Loan caps can also usefully serve as soft fee caps in the fee-deregulated parts of the system. CAPA notes that even the current FEE-HELP cap isn’t enough for some JD courses. But if some universities are charging exorbitant fees for law courses that isn’t something public policy should encourage, especially when the fees end up being subsidised through HELP debt write-offs. There are plenty of much cheaper law courses out there.

There is room for debate about exactly what the cap should be. But $104,000 would allow most students to do an undergraduate degree and professional development postgraduate courses. In an amendment proposed by the government, debtors could replenish their cap by paying off some of their existing debt.

If we completely re-worked HELP, we could take a more actuarial approach to lending at higher levels – allowing it for low-risk borrowers, declining for high-risk borrowers. But that would be a radical conceptual change to HELP, with discipline, age, and gender all likely to significantly influence actuarial risk.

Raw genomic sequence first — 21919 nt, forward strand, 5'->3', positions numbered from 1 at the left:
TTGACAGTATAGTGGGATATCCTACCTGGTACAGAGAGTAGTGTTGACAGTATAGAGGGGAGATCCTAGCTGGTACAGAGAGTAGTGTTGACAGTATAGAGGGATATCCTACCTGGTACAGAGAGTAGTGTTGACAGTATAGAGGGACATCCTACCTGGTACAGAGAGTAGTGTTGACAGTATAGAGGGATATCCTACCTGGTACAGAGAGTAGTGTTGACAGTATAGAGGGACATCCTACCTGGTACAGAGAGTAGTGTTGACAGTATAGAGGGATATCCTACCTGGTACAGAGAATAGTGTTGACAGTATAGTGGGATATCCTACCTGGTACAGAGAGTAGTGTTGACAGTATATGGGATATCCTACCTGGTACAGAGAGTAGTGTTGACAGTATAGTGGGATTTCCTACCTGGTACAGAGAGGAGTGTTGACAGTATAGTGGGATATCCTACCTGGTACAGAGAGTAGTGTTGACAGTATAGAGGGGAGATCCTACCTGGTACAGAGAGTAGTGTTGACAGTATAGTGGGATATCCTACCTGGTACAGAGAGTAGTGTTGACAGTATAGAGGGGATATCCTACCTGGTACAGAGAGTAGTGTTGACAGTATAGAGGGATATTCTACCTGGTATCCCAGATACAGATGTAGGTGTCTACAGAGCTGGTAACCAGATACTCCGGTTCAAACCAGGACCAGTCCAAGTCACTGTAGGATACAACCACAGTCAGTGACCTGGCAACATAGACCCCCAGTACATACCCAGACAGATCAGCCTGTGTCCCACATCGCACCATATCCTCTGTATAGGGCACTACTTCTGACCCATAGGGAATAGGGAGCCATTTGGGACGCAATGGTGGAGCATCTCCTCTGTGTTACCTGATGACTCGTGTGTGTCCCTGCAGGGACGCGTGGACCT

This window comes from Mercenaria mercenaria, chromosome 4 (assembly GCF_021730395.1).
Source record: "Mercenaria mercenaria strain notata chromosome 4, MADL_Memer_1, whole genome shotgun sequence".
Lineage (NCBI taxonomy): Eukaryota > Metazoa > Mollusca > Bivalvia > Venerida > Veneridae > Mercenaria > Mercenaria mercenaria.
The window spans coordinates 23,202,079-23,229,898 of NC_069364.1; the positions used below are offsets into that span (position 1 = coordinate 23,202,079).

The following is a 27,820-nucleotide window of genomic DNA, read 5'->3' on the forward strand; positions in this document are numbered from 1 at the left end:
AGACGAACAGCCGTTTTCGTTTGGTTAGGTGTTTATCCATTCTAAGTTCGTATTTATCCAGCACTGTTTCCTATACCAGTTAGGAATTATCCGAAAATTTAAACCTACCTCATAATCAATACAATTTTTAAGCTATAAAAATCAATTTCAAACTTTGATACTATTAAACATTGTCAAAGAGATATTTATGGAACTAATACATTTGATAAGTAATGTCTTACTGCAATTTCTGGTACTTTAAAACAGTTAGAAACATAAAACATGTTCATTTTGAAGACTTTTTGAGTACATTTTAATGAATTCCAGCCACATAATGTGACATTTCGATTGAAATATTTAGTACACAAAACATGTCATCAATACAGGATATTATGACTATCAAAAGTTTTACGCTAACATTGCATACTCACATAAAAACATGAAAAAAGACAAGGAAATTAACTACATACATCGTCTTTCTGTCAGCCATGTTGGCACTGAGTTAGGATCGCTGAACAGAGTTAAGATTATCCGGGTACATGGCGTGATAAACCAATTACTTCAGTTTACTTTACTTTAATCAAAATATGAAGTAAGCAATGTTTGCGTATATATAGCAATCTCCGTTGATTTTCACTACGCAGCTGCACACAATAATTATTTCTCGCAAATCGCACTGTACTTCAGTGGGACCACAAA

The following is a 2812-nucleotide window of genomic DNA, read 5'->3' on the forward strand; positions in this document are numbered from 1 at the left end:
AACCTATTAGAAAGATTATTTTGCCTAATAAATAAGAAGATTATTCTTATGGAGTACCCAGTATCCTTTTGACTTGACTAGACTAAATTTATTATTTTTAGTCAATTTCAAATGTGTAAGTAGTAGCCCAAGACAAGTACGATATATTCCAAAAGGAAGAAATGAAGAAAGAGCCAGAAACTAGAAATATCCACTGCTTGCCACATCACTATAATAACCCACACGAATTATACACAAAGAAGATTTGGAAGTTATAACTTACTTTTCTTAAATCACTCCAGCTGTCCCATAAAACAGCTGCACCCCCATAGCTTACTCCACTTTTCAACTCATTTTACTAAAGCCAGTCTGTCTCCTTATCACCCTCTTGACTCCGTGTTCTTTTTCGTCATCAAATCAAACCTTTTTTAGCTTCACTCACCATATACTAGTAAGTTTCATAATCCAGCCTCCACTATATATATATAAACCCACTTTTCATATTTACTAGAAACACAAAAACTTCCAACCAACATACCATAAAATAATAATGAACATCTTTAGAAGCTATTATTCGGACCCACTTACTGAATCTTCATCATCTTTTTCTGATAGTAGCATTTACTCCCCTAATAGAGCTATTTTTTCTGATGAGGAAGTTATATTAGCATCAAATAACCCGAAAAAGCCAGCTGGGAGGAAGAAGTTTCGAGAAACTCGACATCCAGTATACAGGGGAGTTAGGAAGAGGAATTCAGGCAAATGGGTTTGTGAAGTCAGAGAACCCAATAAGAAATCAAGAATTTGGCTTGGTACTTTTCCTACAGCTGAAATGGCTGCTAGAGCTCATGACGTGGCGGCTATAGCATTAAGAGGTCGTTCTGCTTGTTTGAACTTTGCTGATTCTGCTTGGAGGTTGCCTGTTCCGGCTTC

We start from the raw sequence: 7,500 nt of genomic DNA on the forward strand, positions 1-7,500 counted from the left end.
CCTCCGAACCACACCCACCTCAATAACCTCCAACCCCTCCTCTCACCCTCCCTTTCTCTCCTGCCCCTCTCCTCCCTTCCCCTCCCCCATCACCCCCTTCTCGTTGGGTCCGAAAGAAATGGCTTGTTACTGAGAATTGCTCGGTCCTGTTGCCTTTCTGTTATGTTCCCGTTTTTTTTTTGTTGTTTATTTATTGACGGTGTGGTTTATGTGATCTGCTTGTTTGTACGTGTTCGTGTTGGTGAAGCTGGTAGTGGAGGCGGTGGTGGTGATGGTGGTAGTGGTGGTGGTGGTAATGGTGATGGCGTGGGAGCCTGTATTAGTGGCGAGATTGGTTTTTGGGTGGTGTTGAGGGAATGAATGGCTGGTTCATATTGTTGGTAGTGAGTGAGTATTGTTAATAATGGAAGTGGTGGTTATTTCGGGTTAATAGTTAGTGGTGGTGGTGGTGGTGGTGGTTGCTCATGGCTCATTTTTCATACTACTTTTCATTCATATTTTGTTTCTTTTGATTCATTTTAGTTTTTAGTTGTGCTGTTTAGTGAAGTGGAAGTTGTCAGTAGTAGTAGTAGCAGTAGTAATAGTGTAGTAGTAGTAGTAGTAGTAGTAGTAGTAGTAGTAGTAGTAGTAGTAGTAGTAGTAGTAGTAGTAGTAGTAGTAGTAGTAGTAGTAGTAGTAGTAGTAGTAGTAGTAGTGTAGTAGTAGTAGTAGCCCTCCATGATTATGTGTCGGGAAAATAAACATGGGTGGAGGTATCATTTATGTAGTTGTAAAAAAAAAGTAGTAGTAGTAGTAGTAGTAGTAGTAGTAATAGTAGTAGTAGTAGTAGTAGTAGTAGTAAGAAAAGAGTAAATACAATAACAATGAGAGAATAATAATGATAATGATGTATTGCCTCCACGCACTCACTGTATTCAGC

Staying within HELP’s current conceptual basis, we need general rules that support reasonable amounts of study but protect taxpayers from courses with excessive fees and from perpetual students. A cap on outstanding HELP loans is one such rule.

 

 

 

 

Has abolishing the discount for upfront payment of student contributions made a difference to upfront payment rates?

An article in The Conversation on incentives around student contribution payments made me wonder what difference the 2017 abolition of the 10 per cent discount for paying upfront was having.